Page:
Connections are funny things. You never realize how much you depend on them until they’re not there. For instance, a friend of mine was my connection for golf. There is a great course near my house that is private and not real cheap. My buddy would always get us on the course for cart fee only. That’s a difference of say $50 per person. As you can imagine, this connection was phenomenal for me.
I found myself planning a golf day with another friend and went to call in my connection to find out that he no longer works at the golf course. As a guy who loves to play and doesn’t play a whole lot, this came as tragic news. You see I’d been spoiled. The deal I got at this course was the cheapest I have ever played golf for anywhere. Which means in order to play at the same cost I’m going to have to find a course with much lower conditions and standards.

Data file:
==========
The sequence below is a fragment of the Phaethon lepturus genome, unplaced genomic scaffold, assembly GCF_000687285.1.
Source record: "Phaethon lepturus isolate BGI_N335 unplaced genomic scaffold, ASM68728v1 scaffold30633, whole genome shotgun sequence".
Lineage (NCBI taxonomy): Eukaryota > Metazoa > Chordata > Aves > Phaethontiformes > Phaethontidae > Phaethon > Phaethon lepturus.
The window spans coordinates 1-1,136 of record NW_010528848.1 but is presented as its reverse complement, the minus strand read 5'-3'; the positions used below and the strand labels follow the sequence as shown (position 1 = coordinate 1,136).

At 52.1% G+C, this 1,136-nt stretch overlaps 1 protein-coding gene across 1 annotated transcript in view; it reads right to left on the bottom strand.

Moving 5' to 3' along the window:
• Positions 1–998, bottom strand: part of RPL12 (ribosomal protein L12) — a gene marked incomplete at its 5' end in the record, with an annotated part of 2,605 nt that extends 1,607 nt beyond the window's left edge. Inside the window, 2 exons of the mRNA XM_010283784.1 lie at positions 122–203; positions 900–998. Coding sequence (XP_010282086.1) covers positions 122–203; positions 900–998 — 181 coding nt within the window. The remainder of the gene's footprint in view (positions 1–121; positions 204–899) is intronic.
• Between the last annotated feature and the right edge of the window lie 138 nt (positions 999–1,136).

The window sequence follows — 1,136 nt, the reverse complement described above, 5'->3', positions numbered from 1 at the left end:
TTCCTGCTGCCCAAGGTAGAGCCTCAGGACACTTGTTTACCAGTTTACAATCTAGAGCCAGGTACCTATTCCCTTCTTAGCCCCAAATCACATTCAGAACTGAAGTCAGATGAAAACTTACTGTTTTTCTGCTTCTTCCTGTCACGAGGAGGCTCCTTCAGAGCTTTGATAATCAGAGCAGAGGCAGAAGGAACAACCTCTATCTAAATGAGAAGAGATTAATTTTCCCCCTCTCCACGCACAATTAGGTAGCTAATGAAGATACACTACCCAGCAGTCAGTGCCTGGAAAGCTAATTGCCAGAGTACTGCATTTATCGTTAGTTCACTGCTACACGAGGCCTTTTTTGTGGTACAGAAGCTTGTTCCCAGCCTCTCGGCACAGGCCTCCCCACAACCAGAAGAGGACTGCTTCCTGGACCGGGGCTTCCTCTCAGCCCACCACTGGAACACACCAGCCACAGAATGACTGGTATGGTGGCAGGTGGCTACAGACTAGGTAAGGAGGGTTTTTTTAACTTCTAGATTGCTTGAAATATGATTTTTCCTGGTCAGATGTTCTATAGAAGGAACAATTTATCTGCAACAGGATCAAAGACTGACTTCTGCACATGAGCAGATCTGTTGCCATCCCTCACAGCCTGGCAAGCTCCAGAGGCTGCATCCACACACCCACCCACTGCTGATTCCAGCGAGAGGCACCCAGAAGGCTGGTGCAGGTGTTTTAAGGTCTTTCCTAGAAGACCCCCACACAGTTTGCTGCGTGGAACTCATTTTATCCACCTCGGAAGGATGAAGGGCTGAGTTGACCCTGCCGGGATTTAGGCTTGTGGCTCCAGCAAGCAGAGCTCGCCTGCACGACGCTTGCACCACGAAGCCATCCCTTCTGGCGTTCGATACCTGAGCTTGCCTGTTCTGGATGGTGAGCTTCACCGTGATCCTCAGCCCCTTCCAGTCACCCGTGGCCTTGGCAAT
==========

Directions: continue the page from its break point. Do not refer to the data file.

But the whole idea of a “connection” reveals a great deal of selfishness in me. The truth is that my immediate reaction was based on how this situation affected me. If I truly cared about this friend I would have been concerned or at the very least curious about the reasons behind his change of employment.
We all have different friendship levels. We don’t think twice about it. It’s completely natural and accepted to care more about one person than another. Unfortunately this isn’t the Scriptural example. In fact the only place I’ve seen Jesus speak of two ways to treat people is when he says, “love your enemies and pray for those who persecute you.” I’m not saying you can’t have friends and then “best” friends. I am saying that I’ve been convicted on how I am showing Christ’s love and concern to all the people in my life.
1. a relationship between two or more people who are friends
2. the mutual feelings of trust and affection and the behavior that typify relationships between friends
3. a relationship between individuals, organizations, or countries that is characterized by mutual assistance, approval, and support
Encarta® World English Dictionary © 1999 Microsoft Corporation. All rights reserved. Developed for Microsoft by Bloomsbury Publishing Plc.
How about you?